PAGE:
Betting on Hope – A Review

_225_350_Book.1504.cover Take one klutzy advice columnist turned reporter with a secret past, mix her with a devilishly handsome, charming cowboy with a secret past, add in a bet gone wild and a touch of instant, explosive attraction, bake with a town that has about as much quirkiness as any romance novel can have, and you have yourself a charming and comedic romance.

Betting on Hope By Debra Clopton has Maggie Hope, advice columnist turned reporter when her friend gets sick right before the interview, traveling to Wishing Springs to interview Tru Monahan, champion horse trainer and rider. City girl meets cowboy and the sparks fly the minute Tru accepts the bet Maggie makes that he can’t teach Maggie to ride a horse. So Maggie has two months to learn to ride a horse and compete in a  cutting competition, all while she is seriously afraid of horses, is a serious klutz and has to interview Tru throughout this whole set up. Not to mention a past that is quickly starting to catch up to her and may make her life a lot more messy than it is.

Then there is Tru. Struggling to deal with his past, he keeps a lot bottled up while trying to save the ranch his grandfather started, The Four Hearts Ranch, from bankruptcy with his three other brothers. Now he has to add in teaching a skittish ‘filly’ how to ride while falling in love with her, but not wanting to share a secret that might make a woman turn tail and run. At least in his opinion.

But you have the people of Wishing Springs betting on Maggie and Tru, helping out along the way and nudging these two lovebirds together despite both Maggi and Tru fighting it. Oh, will the cowboy sweep his lady off her feet? Will the Lady accept? Will Maggie learn to trust Tru with her secrets and keep from falling off a horse? What is to become of these two?  Oh, but you will have to read it to find out.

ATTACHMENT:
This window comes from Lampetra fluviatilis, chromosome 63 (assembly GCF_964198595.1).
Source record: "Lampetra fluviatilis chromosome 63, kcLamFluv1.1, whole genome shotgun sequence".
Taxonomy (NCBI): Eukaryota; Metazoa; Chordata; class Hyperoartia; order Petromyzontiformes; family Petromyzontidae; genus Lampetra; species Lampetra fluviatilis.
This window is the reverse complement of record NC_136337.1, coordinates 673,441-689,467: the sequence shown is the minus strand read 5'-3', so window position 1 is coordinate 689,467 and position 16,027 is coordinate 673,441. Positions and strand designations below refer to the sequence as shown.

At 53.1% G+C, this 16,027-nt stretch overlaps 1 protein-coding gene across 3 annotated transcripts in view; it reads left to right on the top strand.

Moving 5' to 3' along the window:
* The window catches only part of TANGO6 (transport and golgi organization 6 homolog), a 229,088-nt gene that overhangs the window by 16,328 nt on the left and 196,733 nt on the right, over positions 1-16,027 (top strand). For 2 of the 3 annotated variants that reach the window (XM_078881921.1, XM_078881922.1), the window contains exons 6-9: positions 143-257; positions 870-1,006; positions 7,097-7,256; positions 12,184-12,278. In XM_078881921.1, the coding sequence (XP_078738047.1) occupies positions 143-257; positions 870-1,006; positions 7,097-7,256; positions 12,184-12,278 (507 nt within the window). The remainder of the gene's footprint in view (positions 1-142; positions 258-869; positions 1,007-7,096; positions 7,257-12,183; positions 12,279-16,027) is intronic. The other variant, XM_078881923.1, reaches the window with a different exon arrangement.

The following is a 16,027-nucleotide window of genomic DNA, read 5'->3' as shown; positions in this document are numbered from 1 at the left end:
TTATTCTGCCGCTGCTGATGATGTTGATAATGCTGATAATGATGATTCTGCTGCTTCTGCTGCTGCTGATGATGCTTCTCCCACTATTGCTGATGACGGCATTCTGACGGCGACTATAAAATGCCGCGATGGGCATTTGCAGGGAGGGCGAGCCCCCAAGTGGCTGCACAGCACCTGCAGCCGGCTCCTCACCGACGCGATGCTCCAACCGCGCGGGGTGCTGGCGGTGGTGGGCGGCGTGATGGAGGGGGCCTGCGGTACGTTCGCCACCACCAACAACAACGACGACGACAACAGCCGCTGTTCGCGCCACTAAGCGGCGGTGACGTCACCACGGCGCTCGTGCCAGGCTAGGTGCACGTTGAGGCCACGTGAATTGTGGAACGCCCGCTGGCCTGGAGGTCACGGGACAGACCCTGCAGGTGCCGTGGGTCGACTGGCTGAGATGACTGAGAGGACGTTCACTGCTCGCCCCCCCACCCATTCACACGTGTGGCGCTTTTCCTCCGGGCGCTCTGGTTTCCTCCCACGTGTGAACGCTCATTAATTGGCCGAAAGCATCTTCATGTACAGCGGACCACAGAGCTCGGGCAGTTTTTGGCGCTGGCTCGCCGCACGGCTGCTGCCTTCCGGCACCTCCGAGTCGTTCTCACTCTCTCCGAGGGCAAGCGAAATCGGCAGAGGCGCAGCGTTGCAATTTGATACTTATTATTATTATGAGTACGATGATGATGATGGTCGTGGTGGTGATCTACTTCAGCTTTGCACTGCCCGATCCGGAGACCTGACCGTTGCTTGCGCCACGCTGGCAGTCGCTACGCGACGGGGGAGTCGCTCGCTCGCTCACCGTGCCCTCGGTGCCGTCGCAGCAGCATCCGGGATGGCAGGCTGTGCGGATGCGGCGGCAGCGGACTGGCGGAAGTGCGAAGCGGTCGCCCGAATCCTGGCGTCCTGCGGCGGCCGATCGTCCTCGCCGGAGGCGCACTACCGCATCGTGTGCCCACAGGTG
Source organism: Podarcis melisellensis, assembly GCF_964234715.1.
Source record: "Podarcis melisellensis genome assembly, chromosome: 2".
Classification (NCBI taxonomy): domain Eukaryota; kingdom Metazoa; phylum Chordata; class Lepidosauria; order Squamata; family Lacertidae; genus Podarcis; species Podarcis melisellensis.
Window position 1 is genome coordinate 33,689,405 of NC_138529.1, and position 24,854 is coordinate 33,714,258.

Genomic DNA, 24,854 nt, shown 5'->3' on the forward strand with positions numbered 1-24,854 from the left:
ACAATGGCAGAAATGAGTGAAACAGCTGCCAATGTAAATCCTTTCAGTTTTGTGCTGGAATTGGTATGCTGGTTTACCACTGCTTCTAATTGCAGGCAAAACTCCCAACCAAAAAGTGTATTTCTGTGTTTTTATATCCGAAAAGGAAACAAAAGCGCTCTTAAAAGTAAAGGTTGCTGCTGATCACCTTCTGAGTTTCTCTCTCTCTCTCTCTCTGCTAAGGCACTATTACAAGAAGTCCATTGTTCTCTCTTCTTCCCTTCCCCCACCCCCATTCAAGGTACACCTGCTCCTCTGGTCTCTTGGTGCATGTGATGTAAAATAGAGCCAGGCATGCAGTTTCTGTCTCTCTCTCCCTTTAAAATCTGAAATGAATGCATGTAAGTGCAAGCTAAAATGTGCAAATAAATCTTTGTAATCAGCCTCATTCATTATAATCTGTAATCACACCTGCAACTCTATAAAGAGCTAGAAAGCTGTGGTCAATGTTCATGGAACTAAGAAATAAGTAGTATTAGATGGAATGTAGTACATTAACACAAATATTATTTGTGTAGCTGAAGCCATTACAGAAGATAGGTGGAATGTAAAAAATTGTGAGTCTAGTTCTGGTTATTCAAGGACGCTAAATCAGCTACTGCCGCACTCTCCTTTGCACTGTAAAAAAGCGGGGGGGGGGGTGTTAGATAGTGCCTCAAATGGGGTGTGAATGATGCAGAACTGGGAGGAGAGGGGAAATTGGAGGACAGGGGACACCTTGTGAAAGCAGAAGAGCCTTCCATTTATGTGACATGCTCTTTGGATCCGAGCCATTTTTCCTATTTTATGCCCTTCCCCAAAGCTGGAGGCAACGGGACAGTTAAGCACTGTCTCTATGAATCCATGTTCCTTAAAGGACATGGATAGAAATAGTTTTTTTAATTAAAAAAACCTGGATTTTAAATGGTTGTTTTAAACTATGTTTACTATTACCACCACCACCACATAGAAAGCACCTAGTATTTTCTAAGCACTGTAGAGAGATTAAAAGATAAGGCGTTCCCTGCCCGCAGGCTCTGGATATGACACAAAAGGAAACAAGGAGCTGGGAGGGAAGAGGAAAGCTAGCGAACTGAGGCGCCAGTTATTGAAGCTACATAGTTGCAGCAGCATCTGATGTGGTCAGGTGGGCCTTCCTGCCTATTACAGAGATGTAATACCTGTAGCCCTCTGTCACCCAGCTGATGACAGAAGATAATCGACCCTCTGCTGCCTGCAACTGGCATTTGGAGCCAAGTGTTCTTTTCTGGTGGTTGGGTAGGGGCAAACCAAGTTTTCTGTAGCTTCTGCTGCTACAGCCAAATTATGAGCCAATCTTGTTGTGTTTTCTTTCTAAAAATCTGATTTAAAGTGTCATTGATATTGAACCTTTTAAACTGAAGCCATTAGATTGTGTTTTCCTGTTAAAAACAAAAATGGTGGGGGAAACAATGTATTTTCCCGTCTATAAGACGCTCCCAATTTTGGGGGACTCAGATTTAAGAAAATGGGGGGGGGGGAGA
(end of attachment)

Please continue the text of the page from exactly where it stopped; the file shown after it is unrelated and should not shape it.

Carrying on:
As a piece of fluff, Christian romance, this wasn’t bad; not great, but not bad. Silly, and a little ridiculous with the name of the town and the way the townspeople act. (I live in a small town. No one acts like that, nor does it have a whole volunteer fire department filled with sexy men. I wish) I liked Tru and his brothers, but at the same time, the secrets Tru was holding on to made me bang my head and go “Why!?” Yes, he has a past that might make a woman run, but this is where I go, honesty, please. But then the story wouldn’t have been driven the way it was. And Maggie has her own set of fears and secrets that are keeping her from really trusting and connecting with Tru. I was actually worried that this story wouldn’t turn out okay. I thought both the hero and heroine might blow it and not tell each other their history. And that would have been a shame because you could feel the tension and desire in both Tru and Maggie and you just wanted to shout, “Kiss her, already!”

I was left hanging several times with plot lines and the flow of the story. And I was a little disappointed that there was this constant ‘I like you, I can’t have you, but I want you, but I have a secret, but I love you, but I’m not right for you, but, but, but. I would love to read a story where the hero tells his intentions at the beginning then woos the girl. I mean, there was enough of Maggie’s apprehension that you didn’t need to add in Tru’s.

I also want to mention that the theme of klutzy young woman who is not a reporter having to interview someone intimidating struck me as a bit like Fifty Shades of Grey (I have not ‘read’ the book, but I have listened to the first chapter or two.) The similarities there felt very obvious. Maybe it’s me. The plot of the story is much better than Fifty Shades. There really isn’t even a comparison, but I did notice that little bit and found it slightly contrived.

A cutsy, fun read. I’d give it three out of five stars. (personally the best part of the book was the cover illustration.)

This book was graciously provided to me for my honest review by HarperCollins Christian Publishing and BookLookBloggers.

Kate

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